“Not So” Fly for a White Guy

Playing off of my limited knowledge of 90’s rock music, I can assure you, that after my trip to Missoula, I am Pretty Not So Fly for a White Guy!. Although I didn’t catch my 18″ trout, I had hoped for, I did find myself stacking up some numbers when it came to counting my catch!

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As you may have read in my earlier blog, WKU Fly Fishing: A Visit to Missoula, MT, I recently participated in an experiential learning excursion with the WKU Fly Fishing group, led by Professor Raymond Poff, from WKU’s Recreation Administration program. This was the fifth trip to Montana that Poff has led at WKU, and let me say, what a remarkable time we had on the river!

WKU Fly Fishing Group at the Missoulian Angler Fly Shop in Missoula, MT.
WKU Fly Fishing Group at the Missoulian Angler Fly Shop in Missoula, MT.

I have been off of the beautiful Big Blackfoot River now for a little over a week and I am starting to get back into the rigor of my everyday schedule that I left behind when I headed out on this five-day trip to Missoula, MT. With our cell phones tucked away for 12 hours a day, the only schedule we followed was that of our anglers from the Missoulian Angler Fly Shop, who guided our time on the waters. Their skill, patience and direction created a better-than-textbook instruction for the sport.

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There is something to say about the stillness of the waters and the prowess to the sport of fly fishing. The landscape of the Big Blackfoot River created a beautiful backdrop to the lesson plan for the day. As author Norman Maclean wrote in the book, “A River Runs Through It”;

‘One great thing about fly fishing, is that after a while nothing exists of the world but thoughts about fly fishing.’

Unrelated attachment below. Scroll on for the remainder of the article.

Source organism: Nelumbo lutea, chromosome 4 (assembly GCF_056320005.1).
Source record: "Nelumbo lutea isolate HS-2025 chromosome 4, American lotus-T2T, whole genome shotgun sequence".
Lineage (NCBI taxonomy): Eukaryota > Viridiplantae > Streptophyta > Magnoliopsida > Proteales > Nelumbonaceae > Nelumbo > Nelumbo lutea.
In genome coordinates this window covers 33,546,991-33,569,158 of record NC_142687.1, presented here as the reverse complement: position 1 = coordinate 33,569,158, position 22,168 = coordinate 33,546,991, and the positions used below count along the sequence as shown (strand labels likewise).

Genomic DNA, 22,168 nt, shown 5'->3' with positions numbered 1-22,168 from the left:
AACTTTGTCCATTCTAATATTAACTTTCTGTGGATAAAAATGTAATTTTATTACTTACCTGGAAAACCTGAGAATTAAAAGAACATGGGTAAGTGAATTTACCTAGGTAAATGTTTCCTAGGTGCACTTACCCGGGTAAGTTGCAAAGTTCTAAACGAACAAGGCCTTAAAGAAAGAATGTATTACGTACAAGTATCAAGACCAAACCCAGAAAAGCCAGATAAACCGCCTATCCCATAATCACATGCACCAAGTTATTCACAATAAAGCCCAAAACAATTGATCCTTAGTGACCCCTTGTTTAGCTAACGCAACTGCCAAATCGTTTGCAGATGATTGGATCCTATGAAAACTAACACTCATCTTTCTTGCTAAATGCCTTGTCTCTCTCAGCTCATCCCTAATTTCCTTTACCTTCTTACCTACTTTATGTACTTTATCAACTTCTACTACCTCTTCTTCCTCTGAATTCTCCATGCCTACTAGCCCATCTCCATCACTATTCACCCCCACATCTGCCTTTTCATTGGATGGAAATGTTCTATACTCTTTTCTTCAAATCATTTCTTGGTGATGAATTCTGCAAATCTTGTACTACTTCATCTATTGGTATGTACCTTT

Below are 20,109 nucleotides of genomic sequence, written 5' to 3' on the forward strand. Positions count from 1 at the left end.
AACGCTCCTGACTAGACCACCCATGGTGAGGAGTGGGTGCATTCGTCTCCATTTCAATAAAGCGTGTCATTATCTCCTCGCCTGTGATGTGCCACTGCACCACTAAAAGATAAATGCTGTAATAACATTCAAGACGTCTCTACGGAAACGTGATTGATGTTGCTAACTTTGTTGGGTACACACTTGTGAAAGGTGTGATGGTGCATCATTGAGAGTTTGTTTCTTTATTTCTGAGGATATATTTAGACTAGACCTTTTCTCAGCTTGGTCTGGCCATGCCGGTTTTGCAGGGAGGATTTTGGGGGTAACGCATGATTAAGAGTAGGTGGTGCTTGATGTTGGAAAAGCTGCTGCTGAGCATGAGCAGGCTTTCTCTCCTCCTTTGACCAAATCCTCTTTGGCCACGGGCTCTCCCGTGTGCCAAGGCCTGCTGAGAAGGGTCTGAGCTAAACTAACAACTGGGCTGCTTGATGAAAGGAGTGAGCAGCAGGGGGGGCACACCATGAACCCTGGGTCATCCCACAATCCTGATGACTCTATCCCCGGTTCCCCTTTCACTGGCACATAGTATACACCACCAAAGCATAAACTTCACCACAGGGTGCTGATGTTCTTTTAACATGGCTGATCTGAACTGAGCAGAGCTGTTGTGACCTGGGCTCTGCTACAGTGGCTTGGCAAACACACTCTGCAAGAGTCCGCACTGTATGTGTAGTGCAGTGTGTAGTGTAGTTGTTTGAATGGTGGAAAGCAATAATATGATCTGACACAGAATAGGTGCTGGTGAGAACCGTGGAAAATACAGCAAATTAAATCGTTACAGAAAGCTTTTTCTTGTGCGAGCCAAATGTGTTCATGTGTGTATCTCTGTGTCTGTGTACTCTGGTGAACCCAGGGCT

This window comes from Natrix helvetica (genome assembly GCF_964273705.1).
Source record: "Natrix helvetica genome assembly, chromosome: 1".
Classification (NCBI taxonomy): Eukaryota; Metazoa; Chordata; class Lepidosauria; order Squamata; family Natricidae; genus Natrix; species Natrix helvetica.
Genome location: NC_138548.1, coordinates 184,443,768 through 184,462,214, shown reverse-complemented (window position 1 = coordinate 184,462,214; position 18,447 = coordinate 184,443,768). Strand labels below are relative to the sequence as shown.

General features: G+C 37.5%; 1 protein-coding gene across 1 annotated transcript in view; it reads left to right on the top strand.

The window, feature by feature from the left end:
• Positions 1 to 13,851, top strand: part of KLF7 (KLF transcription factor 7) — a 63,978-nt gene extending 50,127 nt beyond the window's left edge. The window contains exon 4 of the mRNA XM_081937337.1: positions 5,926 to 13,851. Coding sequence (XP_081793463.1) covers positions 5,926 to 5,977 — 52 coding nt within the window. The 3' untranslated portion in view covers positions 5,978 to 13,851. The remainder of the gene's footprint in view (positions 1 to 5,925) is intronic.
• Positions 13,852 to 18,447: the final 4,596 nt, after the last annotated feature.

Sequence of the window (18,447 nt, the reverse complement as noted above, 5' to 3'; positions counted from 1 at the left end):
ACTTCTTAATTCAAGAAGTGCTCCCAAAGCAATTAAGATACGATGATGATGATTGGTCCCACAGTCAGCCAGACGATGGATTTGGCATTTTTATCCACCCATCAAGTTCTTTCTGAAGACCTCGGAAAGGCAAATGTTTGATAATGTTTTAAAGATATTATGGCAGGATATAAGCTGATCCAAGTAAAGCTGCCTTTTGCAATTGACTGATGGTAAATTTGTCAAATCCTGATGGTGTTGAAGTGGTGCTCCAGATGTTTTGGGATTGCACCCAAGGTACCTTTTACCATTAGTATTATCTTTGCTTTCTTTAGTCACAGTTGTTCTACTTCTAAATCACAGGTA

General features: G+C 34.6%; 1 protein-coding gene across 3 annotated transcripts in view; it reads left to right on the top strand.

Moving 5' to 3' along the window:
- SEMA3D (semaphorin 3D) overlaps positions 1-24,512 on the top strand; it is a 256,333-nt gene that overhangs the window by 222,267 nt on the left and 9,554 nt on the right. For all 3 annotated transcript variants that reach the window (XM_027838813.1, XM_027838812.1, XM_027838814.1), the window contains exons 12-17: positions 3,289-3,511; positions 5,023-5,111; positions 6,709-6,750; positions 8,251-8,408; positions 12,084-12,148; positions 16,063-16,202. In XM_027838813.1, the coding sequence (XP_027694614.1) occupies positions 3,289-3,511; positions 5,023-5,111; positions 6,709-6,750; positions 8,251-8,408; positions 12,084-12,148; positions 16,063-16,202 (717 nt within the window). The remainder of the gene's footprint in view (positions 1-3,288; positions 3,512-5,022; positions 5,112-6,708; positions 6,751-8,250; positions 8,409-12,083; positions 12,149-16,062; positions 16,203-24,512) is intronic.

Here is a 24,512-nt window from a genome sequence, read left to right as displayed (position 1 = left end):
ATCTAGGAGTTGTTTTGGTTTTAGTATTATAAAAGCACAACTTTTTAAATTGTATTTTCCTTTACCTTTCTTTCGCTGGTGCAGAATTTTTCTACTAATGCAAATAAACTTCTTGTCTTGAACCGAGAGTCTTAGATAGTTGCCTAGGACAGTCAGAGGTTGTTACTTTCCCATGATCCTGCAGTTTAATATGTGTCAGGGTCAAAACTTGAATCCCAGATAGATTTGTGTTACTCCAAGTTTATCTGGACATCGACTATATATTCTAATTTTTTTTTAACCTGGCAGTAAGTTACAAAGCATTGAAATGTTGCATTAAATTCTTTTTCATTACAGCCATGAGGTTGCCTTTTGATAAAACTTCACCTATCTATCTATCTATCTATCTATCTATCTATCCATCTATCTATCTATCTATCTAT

And that was entirely true on this trip. The environment created an opportunity for precision focus on the subject matter. I remember back to the tutorials I read, the videos I watched, and the instruction I received from Poff on South Lawn, about the techniques of fly fishing, just prior to this trip. This trip allowed for the summation of those parts, to put all of that into practice.

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I have been a huge proponent for promoting experiential learning opportunities for our students, as I strongly feel that this method of instruction results in enhanced student learning and seamless transition into the workforce. This trip provided an excellent hands-on experience where the classroom instruction came to life on the water. It was a great opportunity to see the students thrive on the waters after weeks of instruction on dry land.

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After a long day on the river, we would all gather for dinner and reminisce of our day on the waters. I loved hearing the students sharing of their challenges and their catches. To hear their stories of practice on dry land and the difference it made once on the water. We compared flies, rods, fish species, anglers, temperatures, wildlife and knowledge.

Although I did not hit my goal of luring in a beautiful trout over 18 inches in length, I did find success in the many trout I did catch. With each fish, a victory was made and a new goal set. As with life, and as a visionary, this experience gave me a holistic sight of how this one, small experiential learning opportunity is paving the future for CHHS.

Until next time,

neale